On Wednesday, June 7, a tornado touched down at Miller Farms — a community staple located in Platteville, a little over an hour outside of Denver proper. The twister meandered through the field, upturning a row of produce, picking up a corn combine and flinging a semi-trailer into a nearby patch of trees. Fortunately, it stopped short of the farmhouse, though only by just shy of a quarter-mile. Even so, the Miller family, who have been tending the land since 1949, could not continue business as usual.
Chef Tajahi Cooke — who has been an integral part of uplifting the Denver community through a range of food-focused events and charities — knows a thing or two about what business as usual looks like for the Millers. He’s been connected with them for a while, seeing that he and his wife Danielle share a similar sense of the importance of providing for others as the Colorado family. In 2019, Miller Farms donated close to 200,000 pounds of food to those in need — across a range of causes including Veterans in Cheyenne, Denver Rescue Mission, Lutheran ministries, Boulder County Food Pantry, Weld Food Bank, and a variety of churches, schools and girl scout troops — and provided a good deal of the produce for many of the events the Cookes curated in 2020. Not to mention, the farm facilitated a massive undertaking of local deliveries, making sure none of their neighbors, near or far, would be going hungry during the pandemic. “We’re always growing and donating,” said Melissa Miller, a member of the clan’s third generation who continues to operate the site.
So when the Millers found themselves in trouble, Tajahi started to plan a barbecue. On Sunday, July 4, the team will host an event right on the property — featuring cooking from Tajahi’s Ms. Betty’s Cooking and his long-time sous Josh Pindelle-Ridgeway’s Smoke and Roll BBQ — in the interest of raising money and bringing a bit of cheer.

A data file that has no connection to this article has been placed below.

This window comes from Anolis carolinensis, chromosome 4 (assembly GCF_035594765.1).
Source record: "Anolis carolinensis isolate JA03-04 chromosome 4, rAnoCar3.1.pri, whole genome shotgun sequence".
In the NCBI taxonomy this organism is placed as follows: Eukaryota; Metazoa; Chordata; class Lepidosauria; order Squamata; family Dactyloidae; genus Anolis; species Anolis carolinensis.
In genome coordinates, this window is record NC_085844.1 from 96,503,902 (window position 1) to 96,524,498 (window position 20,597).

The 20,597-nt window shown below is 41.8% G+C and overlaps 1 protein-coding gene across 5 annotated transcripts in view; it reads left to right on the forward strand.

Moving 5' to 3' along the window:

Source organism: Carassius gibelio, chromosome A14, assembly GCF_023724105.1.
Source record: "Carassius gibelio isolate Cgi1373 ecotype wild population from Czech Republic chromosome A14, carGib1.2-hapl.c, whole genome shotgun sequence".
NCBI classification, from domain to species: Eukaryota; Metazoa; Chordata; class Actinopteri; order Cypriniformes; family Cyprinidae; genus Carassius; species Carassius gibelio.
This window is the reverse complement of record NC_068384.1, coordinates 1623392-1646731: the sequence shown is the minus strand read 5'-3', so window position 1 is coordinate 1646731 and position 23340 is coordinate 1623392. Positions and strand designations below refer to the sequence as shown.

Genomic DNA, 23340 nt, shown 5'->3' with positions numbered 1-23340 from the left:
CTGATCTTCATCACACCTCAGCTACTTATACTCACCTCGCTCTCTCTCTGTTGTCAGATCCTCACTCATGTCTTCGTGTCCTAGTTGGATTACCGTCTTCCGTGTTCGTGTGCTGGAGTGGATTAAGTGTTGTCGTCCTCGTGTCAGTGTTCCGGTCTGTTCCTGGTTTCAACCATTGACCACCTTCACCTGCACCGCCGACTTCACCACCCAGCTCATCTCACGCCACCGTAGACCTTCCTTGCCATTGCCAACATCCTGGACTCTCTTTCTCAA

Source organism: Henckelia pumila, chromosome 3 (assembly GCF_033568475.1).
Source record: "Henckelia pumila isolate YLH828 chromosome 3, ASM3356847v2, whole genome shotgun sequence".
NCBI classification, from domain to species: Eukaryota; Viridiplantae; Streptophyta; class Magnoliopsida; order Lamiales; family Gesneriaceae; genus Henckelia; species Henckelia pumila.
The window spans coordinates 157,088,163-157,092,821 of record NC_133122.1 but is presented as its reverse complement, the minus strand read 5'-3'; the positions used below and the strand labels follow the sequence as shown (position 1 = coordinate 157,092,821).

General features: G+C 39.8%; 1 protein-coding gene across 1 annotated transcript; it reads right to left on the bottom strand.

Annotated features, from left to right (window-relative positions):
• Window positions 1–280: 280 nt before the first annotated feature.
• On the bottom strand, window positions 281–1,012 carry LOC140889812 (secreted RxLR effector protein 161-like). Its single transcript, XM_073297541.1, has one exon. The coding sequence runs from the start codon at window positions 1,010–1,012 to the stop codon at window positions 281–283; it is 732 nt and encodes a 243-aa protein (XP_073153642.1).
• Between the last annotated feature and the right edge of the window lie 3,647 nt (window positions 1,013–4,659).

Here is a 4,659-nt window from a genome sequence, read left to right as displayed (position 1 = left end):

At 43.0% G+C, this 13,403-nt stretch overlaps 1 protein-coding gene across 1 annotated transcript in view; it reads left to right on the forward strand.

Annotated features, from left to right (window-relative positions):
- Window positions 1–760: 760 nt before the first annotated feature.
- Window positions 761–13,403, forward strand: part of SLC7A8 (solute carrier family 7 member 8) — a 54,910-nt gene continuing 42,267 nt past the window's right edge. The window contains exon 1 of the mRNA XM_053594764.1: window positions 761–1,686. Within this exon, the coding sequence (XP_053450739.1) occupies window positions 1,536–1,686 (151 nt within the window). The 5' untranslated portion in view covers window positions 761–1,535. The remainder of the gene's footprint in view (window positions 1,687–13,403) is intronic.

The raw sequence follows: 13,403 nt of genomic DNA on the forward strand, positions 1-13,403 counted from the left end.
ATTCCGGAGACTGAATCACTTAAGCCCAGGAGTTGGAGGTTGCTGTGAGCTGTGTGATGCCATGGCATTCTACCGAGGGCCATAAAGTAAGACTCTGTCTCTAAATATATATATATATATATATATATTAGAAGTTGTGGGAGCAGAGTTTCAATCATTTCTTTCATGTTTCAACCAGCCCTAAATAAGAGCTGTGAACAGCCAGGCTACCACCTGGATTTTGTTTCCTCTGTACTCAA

The day’s menu includes jerk brown sugar rubbed chicken, house-cured corned beef sausage — which Tajahi and Pindelle-Ridgeway plan to cook low and slow on a custom Traeger rig for 17 – 20 hours — pulled pork with brown butter honey glaze, sliced brisket, fried cheese polenta, mac and cheese and classic slaw. In addition, Miller Farms will keep its market stand open, giving community members a chance to purchase some of the ingredients that will be incorporated in the meal. A silent auction — featuring private experiences from both of the involved chefs, a 20-week agriculture farm-to-doorstep delivery and a whiskey package will also be there to sweeten an already sweet deal. The team is planning for up to 150 guests, making the event a delicious way to celebrate the Fourth.
Whatever the outcome, the team is excited to celebrate Miller Farms and its over seven decades of community commitment. “Sometimes you get to give individuals their roses while they’re still here,” smiled Tajahi.